GAC015 Assessment Event 4: Academic Research Essay
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Question: In many countries organ trafficking is illegal, yet the incidence is on the increasing. Examine the legal, ethical and sociological issues involved in procuring human organs for transplant operations, comparing two countries with very different approaches.
In this day and age, as medicine and surgery advanced, more organs have been emerged for people in the world. There are approximately 3.5 million operations take place per year around the world (Cho, H. 2009). In order to save lives, organ trafficking is facing problems regarding legal, ethical and sociological issues. Since people and governments in different nations and have dissimilar backgrounds, the methods and attitudes concerning this issue are obviously not in similar. Take Egypt and Europe for example, whatever the governments or the local public use different ways to address it.
As the development of technologies, the increasing number of organ trafficking tourism causes high attention of governments. Since that, international conventions have established that human have the basic right to keep healthy. The right is not only the provision of preventive and curative health services but also a commitment that everyone should enjoy the highest attainable standard of physical and mental health. Apparently, laws and regulations regarding living people do not exist or lose regulated.
There are approximately 15 to 20 nations which have established presumed consent laws for organ donation. In fact, most of these laws are enacted aiming at the surplus of organs for transplant surgeries and finishing any illicit trades in organs, which means that people must opt-out of being an organ donor rather than opt-in, as in the United States and other countries. In some cases, these laws have positive effects. Take European laws and France laws as examples: compared with European laws, many France own the opportunity to interrupt the donation, even if the death said that he or she desires to be an organ donor.
On the contrary, in other nations' laws and regulations, such as Brazil's Presumed Organ Donor Law, people are difficult to opt-out. In Brazil, unless you announced you are “non-donors of organs and tissues", you could opt-out.
Organ transportation, a new advanced technology in modern surgery, is hotly disputed around the world.
When it comes to this issue, sorts of ethical dilemmas attach the public eyes. What is the standard for people to judge who has the priority to be cured? Are they the rich man or the one who has high social status? Or is it based on age or gender? All of these questions are under discussion, however, most of the nations in the world do not take action following the laws. Also, in most developing countries, the local governments even do not establish any legal laws regarding this problem. (Organ Transplants: Ethical, Social, and Religious Issues in A Muti-culture Society 2011) Therefore, in order to deal with this issue, many organizations and governments are trying to establish some laws and regulations to restrain organ tracking, such as WHO Regional Consultation and National Transplant Commit.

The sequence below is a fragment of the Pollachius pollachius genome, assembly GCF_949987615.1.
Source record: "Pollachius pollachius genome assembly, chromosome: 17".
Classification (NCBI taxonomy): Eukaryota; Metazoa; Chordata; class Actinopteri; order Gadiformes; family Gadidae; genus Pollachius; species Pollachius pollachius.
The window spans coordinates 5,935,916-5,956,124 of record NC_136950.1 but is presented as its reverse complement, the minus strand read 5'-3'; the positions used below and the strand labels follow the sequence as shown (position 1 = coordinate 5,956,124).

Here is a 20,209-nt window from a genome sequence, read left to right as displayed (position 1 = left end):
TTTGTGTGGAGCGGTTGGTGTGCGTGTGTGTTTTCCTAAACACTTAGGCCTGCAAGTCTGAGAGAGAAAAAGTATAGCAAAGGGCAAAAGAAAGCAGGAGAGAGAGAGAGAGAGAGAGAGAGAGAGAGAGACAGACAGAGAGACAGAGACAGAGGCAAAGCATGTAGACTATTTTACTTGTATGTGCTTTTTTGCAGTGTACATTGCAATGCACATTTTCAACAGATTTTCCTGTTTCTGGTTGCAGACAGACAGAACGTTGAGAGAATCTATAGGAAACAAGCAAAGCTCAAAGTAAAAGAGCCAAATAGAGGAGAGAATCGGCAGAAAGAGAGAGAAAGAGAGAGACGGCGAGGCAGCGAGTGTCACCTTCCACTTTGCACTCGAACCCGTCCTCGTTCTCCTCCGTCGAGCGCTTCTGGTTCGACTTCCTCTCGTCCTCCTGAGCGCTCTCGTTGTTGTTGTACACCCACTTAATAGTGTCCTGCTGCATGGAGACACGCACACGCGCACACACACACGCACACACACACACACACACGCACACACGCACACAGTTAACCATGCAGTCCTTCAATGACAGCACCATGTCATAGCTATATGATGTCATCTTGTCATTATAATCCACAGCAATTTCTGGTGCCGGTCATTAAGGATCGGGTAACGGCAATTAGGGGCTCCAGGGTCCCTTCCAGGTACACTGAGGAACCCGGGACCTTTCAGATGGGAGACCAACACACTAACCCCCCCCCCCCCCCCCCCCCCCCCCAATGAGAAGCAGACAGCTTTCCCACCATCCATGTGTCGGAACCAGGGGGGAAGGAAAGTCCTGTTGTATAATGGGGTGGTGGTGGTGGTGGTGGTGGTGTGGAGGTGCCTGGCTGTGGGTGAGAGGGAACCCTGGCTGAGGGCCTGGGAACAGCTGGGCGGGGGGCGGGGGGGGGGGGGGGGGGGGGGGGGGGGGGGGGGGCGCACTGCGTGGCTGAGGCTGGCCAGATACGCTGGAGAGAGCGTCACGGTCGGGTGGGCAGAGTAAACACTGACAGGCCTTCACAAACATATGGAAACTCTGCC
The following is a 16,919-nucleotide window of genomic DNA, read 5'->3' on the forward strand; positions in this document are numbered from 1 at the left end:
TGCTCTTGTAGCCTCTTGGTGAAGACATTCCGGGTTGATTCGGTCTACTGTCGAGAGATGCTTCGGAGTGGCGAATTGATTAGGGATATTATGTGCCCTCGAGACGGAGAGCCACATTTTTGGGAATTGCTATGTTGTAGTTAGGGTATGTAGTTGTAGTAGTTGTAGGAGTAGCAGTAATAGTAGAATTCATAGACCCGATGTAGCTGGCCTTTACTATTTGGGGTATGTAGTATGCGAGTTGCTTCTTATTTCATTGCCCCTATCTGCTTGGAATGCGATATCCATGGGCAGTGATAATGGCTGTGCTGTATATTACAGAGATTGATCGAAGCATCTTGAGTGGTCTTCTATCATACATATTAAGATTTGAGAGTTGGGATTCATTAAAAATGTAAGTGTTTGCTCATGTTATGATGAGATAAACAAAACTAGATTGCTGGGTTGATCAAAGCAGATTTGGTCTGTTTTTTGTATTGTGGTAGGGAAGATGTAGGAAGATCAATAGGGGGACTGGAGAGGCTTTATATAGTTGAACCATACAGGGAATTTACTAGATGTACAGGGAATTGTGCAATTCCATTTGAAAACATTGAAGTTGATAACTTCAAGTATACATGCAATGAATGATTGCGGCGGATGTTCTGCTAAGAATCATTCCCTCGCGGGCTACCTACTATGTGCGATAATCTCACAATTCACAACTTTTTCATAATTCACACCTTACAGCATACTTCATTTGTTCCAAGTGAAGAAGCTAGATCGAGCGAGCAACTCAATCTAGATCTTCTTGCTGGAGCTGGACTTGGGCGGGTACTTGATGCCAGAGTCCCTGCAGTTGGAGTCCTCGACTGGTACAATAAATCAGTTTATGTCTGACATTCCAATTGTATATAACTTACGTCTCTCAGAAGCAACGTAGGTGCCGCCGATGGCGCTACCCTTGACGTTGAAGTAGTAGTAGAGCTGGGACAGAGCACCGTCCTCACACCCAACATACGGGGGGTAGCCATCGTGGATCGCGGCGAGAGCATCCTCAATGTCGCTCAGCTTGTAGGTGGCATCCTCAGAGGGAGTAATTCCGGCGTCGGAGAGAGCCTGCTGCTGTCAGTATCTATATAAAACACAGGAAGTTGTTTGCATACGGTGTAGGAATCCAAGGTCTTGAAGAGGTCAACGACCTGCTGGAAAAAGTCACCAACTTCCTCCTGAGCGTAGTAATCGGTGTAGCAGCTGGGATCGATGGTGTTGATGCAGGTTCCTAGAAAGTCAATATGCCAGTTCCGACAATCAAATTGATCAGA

Another factor is the cost of the surgery. Currently, someone has to agree to move organs directly and in literacy form. This means that people who are poor have to sell their organs to support their family. At the same time, there is also existed another situation, which is the truth that some poor people are forced to sell their organs unconsciously. Nevertheless, in some developed countries, people would choose to accept the operation as well as organs in poor countries, because the cost is cheap. For example, many American would prefer to travel to the Egypt and during this time, they would take...
References: Budiani-Saberi a, D. & Delmonicob, F. (2008), Organ Trafficking and Transplant Tourism: A Commentary on the Global Realities, Coalition for Organ-Failure Solutions [online]. Available at: http://cofs.org/COFS-Publications/Budiani_and_Delmonico-AJT_April_2008.pdf [Accessed 18 February 2013]
Cho, H. & Zhang, M & Tansuhaj, P. (2009), An Empirical Study on International Human Organ Trafficking: Effects of Globalization, Business Perspective [online]. Available at: http://businessperspectives.org/journals_free/im/2009/im_en_2009_3_Cho.pdf [Accessed 18 February 2013]
Glaser, S. (2012), Formula to Stop the Illegal Organ Trade: Presumed Consent Laws and Mandatory Reporting Requirements for Doctors, American University Washington College of Law [online]. Available at: http://www.wcl.american.edu/hrbrief/12/2glaser.pdf [Accessed 18 February 2013]
Human Organ Trafficking (2010), UNA-GB Model UN [ONLINE]. Available at: https://rmunatunagb.wikispaces.com/file/view/HOT+Topic+Guide%5B1%5D.pdf [Accessed 18 February 2013]
Koch, K. (2011), Organ Trafficking can the smuggling og human organs be stopped?, Global Rearcher [online]. Available at: http://library.cqpress.com/globalresearcher/document.php?id=cqrglobal2011071900&PHPSESSID=c11hcefq84gqua96jql2aupvn5 [Accessed 18 February 2013]
Nagy, K. (2010), Organ Transplant Legislation from Trade to Donation, Egyptian Initiative For Personal Rights [online]. Available at: http://eipr.org/sites/default/files/reports/pdf/Organ_Transplant_Legislation_En.pdf [Accessed 18 February 2013]
Organ Transplants: Ethical, Social, and Religious Issues in A Muti-culture Society (2011), Opendepot [online]. Available at: http://opendepot.org/779/1/Organ_transplants.pdf [Accessed 18 February 2013]
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